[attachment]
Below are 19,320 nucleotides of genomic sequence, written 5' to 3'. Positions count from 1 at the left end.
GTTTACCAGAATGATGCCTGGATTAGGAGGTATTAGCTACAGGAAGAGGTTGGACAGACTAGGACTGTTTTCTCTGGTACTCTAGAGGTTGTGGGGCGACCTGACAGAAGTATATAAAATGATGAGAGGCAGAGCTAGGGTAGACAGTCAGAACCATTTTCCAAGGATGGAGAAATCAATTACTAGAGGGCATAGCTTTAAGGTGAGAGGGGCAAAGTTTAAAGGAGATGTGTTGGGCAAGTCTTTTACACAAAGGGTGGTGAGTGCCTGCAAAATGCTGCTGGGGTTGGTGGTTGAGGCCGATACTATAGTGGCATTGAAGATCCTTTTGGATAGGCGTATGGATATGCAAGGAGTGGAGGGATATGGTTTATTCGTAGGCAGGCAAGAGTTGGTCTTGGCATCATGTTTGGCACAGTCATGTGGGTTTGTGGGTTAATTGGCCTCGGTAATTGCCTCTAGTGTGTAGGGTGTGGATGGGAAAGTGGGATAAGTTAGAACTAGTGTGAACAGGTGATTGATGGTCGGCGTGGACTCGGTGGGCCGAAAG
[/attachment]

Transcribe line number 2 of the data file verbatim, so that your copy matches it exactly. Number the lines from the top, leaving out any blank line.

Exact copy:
GTTTACCAGAATGATGCCTGGATTAGGAGGTATTAGCTACAGGAAGAGGTTGGACAGACTAGGACTGTTTTCTCTGGTACTCTAGAGGTTGTGGGGCGACCTGACAGAAGTATATAAAATGATGAGAGGCAGAGCTAGGGTAGACAGTCAGAACCATTTTCCAAGGATGGAGAAATCAATTACTAGAGGGCATAGCTTTAAGGTGAGAGGGGCAAAGTTTAAAGGAGATGTGTTGGGCAAGTCTTTTACACAAAGGGTGGTGAGTGCCTGCAAAATGCTGCTGGGGTTGGTGGTTGAGGCCGATACTATAGTGGCATTGAAGATCCTTTTGGATAGGCGTATGGATATGCAAGGAGTGGAGGGATATGGTTTATTCGTAGGCAGGCAAGAGTTGGTCTTGGCATCATGTTTGGCACAGTCATGTGGGTTTGTGGGTTAATTGGCCTCGGTAATTGCCTCTAGTGTGTAGGGTGTGGATGGGAAAGTGGGATAAGTTAGAACTAGTGTGAACAGGTGATTGATGGTCGGCGTGGACTCGGTGGGCCGAAAG